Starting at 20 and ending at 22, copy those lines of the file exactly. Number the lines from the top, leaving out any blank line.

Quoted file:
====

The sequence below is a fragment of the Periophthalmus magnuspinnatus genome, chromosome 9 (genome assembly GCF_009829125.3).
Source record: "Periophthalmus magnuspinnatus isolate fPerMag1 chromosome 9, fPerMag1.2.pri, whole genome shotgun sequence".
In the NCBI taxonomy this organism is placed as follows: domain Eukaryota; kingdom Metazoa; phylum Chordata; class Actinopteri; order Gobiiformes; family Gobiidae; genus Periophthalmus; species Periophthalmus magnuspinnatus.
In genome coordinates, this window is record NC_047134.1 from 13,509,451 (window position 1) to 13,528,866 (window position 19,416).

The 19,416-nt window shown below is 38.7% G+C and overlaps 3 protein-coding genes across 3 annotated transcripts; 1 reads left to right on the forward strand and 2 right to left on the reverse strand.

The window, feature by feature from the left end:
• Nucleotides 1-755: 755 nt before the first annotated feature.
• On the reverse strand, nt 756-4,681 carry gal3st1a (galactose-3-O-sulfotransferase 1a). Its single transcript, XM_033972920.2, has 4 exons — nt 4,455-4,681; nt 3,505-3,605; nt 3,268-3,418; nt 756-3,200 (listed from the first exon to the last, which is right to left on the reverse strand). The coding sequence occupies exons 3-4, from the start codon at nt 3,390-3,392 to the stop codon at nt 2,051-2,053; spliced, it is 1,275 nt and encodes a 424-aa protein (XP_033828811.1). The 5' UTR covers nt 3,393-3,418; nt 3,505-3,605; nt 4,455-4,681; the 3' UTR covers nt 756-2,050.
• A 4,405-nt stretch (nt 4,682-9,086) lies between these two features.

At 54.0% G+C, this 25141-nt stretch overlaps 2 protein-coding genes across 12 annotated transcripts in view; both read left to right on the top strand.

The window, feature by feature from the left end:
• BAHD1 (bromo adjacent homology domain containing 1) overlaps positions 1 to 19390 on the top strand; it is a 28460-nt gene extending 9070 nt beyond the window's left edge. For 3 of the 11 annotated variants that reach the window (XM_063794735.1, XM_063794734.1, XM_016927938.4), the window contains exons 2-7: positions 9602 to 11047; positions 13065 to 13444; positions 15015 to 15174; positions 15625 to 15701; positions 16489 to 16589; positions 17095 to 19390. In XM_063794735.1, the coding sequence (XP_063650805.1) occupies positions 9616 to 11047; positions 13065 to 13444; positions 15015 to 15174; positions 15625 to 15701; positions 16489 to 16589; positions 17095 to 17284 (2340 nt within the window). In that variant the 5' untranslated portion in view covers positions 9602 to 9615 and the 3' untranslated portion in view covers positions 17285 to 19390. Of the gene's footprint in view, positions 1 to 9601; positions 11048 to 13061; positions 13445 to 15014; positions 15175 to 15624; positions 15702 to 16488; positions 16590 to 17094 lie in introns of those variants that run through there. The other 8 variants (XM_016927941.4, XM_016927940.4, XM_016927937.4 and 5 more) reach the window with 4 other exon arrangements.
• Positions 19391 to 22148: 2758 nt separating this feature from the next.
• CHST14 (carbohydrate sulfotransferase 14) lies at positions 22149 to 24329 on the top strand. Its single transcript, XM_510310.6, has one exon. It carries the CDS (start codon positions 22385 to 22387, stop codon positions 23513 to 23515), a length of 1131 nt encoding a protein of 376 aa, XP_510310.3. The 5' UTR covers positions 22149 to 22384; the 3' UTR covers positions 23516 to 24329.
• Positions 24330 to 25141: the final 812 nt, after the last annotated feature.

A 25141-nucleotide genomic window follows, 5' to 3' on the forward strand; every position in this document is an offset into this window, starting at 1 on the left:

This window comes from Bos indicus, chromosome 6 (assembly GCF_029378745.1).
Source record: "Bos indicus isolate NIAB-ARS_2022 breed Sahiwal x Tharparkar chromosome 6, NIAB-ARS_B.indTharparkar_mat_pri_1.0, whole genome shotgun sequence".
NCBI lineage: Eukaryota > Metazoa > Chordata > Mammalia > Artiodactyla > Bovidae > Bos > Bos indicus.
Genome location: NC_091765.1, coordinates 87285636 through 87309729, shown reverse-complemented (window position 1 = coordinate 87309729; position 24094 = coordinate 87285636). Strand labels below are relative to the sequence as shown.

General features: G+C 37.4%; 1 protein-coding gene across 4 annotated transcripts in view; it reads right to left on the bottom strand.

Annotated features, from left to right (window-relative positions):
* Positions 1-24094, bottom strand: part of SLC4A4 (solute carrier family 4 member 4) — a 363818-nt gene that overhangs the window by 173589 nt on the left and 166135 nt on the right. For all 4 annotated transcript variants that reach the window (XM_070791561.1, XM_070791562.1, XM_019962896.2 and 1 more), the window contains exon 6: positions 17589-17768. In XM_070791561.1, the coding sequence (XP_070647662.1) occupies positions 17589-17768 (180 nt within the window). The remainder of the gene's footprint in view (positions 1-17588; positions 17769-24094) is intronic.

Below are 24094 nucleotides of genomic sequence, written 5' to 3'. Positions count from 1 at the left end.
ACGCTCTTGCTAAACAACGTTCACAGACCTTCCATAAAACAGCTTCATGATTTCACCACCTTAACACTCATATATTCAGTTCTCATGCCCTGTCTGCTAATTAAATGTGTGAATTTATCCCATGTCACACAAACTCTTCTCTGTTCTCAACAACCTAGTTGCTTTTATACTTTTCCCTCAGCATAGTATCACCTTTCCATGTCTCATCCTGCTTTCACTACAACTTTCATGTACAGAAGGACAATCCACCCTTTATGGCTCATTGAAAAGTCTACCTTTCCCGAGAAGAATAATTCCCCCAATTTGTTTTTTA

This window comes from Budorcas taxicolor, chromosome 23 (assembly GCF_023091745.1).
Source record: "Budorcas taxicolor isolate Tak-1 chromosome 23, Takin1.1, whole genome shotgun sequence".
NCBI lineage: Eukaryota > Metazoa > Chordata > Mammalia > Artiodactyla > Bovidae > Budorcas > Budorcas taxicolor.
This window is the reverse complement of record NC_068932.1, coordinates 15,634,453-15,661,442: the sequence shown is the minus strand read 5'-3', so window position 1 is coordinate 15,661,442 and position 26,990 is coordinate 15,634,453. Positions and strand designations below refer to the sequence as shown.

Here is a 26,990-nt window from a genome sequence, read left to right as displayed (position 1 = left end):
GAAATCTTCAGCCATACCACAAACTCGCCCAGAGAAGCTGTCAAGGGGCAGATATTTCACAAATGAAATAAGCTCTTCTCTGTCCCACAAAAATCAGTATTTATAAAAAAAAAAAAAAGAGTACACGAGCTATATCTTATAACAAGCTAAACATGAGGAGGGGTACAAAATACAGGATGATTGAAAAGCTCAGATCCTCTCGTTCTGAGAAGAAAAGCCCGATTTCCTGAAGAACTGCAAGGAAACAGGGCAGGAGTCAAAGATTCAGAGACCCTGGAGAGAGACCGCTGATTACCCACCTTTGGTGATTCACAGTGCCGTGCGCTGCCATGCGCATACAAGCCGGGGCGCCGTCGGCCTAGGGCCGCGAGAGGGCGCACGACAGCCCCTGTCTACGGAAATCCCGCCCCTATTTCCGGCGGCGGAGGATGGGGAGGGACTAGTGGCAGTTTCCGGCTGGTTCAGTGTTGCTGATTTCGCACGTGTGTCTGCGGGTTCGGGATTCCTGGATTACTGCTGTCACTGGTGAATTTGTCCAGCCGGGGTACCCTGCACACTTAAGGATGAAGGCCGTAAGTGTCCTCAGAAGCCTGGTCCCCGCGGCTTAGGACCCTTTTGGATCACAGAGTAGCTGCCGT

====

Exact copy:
Genome location: NC_091765.1, coordinates 87285636 through 87309729, shown reverse-complemented (window position 1 = coordinate 87309729; position 24094 = coordinate 87285636). Strand labels below are relative to the sequence as shown.

General features: G+C 37.4%; 1 protein-coding gene across 4 annotated transcripts in view; it reads right to left on the bottom strand.

Annotated features, from left to right (window-relative positions):